Remember the old commercial with the gruff auto mechanic who quipped "You can pay me now, or pay me later"? The mechanic was trying to convince a customer that ignoring a problem now will probably cost you more in the end.
The problems associated with the state’s proposed educator evaluation system continue to mount, but the Department of Education continues to forge ahead.
It can’t be that the Department is unaware of the consequences of implementing a system that’s not ready for prime time. To their credit, department officials have responded to some concerns, such as how much student achievement will count in an overall evaluation.
But the state is burying its head in the sand on the critical issues of standardized testing and the amount of time needed to properly roll out a fair, reliable, and valid evaluation system.
NJEA’s objections to the use of student growth percentiles are well documented, and the Department’s attempts to misdirect its critics on this topic have had little effect. The fact remains that the manner in which the state plans to use student standardized test data has not been proven to be an accurate measure of teacher effectiveness. Charlotte Danielson, the author of the teacher practice framework adopted by a large majority of the districts in New Jersey, does not believe it’s possible to attribute test score gains or losses to a particular teacher.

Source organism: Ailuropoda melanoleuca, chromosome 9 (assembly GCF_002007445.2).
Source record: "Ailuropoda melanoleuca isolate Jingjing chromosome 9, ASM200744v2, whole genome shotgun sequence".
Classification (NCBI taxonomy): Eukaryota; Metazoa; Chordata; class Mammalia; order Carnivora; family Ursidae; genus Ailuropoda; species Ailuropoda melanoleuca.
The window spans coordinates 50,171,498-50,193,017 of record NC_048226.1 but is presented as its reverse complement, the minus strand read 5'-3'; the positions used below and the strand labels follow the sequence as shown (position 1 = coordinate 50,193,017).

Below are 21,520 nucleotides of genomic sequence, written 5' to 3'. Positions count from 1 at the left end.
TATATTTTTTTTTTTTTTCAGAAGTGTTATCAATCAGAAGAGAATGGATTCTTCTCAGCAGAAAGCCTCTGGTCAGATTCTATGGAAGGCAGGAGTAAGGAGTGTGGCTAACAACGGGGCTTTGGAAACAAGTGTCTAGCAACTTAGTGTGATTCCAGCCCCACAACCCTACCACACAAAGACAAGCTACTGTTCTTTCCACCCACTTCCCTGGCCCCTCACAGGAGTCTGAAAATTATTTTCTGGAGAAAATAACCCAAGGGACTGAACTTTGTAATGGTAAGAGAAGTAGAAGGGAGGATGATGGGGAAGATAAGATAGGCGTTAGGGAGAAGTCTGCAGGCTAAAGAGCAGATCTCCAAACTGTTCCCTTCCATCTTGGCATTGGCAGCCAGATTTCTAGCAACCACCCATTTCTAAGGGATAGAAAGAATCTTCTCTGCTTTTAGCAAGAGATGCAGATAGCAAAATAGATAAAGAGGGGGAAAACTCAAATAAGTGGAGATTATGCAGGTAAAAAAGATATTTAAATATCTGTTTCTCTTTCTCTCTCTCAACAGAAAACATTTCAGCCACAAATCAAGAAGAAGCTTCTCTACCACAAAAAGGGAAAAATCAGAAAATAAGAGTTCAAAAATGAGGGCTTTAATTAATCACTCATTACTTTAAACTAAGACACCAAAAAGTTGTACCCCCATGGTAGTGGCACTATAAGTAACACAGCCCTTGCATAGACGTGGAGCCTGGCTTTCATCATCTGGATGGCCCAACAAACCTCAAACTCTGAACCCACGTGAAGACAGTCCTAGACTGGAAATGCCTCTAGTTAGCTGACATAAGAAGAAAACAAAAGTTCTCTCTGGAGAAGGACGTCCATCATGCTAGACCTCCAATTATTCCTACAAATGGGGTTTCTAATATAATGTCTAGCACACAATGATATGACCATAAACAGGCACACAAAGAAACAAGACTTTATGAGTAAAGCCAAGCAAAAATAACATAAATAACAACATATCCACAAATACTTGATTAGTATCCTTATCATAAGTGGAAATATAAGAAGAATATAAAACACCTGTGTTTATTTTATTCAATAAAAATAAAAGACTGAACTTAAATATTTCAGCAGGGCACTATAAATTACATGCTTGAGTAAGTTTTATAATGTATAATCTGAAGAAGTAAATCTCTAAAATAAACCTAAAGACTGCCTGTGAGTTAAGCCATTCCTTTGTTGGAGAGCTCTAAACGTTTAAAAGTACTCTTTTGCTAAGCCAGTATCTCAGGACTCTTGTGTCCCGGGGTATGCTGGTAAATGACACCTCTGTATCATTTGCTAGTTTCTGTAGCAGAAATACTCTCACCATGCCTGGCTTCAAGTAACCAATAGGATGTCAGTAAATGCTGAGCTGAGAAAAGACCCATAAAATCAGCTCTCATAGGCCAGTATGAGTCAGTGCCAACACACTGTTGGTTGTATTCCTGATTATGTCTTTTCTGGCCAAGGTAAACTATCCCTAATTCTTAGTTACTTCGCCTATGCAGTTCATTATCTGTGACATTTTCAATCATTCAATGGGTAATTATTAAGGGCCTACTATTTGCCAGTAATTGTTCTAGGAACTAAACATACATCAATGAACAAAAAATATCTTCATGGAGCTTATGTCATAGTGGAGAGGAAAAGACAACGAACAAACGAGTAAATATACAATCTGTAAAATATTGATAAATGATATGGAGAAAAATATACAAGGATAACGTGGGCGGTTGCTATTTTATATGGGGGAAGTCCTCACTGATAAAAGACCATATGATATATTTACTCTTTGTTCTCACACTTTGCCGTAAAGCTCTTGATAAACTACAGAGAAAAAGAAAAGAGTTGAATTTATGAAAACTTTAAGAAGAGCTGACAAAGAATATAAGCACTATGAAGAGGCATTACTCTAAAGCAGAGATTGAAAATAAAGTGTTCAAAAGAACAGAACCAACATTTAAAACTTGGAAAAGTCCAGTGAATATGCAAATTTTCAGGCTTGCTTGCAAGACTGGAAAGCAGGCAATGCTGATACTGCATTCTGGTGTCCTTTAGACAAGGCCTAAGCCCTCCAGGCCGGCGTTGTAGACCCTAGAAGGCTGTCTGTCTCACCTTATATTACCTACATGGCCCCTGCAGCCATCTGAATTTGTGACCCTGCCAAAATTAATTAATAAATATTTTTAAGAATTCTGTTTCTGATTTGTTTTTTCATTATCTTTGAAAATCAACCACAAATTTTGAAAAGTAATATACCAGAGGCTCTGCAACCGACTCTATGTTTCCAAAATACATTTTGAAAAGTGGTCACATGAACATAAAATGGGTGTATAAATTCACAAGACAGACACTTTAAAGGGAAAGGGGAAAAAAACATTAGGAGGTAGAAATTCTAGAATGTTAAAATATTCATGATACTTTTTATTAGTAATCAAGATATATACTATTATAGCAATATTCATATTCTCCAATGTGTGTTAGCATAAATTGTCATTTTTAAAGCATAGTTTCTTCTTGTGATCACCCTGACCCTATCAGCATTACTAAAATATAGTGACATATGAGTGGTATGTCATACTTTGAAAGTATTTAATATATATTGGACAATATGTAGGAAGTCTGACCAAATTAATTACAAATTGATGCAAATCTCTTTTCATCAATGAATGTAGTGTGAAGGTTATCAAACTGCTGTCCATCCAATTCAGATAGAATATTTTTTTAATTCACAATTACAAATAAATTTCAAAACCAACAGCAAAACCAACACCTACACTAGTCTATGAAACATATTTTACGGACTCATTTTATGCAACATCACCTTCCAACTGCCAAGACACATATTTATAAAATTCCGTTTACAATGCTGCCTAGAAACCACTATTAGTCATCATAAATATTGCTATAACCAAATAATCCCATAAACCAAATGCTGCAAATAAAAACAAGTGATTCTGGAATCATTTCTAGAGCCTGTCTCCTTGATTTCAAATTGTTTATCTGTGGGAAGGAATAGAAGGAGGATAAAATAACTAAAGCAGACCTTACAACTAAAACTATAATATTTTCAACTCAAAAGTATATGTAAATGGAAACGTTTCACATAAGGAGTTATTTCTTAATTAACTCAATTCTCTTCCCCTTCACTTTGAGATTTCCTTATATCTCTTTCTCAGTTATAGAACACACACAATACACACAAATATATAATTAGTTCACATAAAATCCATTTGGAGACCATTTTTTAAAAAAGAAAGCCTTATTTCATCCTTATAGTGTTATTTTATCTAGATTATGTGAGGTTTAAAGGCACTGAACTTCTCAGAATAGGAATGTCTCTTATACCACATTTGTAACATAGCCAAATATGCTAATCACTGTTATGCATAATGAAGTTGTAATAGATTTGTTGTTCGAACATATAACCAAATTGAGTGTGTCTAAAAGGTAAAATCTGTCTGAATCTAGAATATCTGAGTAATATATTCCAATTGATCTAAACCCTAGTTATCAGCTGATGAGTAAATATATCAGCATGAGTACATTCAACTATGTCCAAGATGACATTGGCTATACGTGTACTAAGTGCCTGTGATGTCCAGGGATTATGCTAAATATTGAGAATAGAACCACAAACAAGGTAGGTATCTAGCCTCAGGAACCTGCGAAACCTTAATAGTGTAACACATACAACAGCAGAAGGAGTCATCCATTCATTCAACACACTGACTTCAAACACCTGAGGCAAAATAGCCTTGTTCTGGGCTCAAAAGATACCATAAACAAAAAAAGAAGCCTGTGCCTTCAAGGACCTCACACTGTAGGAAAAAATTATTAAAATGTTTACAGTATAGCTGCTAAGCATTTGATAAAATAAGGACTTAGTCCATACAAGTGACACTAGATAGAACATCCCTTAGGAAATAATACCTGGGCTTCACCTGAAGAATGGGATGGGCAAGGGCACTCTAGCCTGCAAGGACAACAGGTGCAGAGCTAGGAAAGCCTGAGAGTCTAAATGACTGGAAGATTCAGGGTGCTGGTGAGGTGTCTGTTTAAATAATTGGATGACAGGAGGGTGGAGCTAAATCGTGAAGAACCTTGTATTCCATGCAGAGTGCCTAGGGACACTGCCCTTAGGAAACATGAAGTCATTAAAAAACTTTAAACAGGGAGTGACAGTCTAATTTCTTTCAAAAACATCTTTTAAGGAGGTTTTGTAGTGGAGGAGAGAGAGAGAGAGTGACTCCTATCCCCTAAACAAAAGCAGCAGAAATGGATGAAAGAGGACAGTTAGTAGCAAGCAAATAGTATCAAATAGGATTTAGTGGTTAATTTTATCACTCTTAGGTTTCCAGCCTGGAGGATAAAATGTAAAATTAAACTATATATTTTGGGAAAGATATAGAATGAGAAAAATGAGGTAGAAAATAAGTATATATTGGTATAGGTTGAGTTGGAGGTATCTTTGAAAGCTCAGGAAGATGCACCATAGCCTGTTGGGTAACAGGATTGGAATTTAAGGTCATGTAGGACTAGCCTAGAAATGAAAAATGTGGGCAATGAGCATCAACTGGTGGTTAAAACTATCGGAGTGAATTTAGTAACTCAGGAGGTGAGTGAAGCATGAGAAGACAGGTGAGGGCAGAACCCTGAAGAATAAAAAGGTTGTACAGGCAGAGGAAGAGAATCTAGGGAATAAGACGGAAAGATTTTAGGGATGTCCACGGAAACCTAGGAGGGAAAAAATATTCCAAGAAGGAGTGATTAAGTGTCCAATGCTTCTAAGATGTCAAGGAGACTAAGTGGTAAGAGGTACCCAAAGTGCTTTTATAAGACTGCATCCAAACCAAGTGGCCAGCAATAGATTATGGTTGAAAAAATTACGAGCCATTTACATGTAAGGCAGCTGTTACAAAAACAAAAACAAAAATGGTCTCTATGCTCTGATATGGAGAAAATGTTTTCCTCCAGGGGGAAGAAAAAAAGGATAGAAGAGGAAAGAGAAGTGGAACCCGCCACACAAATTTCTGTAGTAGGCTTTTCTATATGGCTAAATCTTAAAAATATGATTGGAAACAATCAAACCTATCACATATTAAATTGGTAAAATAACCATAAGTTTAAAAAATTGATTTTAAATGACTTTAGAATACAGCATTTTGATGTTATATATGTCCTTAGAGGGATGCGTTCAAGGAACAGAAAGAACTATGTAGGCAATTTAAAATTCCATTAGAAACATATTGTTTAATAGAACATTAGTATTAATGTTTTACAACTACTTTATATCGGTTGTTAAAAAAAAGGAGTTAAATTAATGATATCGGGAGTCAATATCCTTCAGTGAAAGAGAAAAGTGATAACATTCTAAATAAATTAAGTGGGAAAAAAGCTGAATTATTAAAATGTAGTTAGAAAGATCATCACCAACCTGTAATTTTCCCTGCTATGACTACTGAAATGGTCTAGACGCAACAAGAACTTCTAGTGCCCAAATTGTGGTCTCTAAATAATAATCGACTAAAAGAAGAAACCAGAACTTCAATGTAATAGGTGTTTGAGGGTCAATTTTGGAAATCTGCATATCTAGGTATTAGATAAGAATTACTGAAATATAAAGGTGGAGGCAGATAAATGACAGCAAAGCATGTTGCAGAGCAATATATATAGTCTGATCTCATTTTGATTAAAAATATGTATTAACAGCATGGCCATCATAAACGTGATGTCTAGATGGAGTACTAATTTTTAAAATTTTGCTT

Dozens of educators from around the state have testified before the State Board of Education over the last few months on this topic. A common theme of those presentations has been the need for more time to implement the new evaluation system. Even educators who work in the districts that took part in the teacher evaluation pilot program report never having received a student growth percentile score.
There are myriad stories of inadequate and incomplete training on the teacher practice component. In many districts, administrators don’t know enough about student growth objectives to help teachers formulate them. Even Dr. William Firestone, the researcher hired by the Department to analyze New Jersey’s pilot program, stated that the learning curve required to implement evaluation instruments is steep in the first two years.
Meanwhile, the Department has passed over an opportunity to delay the use of standardized tests to make high-stakes personnel decisions with the Obama Administration’s blessing.
Recognizing that research does not support using test scores to evaluate teachers, the United States Department of Education offered states a one-year waiver. The LEE Group, comprised of NJEA and five other education stakeholders in New Jersey, recommended to the governor, the commissioner, and the entire Legislature that New Jersey apply for this waiver.
True to form, the Christie administration has opted for rhetoric over research, and still plans to implement the student growth portion of the new educator evaluation system. And they plan to do it as soon as possible.
If they do, New Jersey’s teachers will be paying for it later.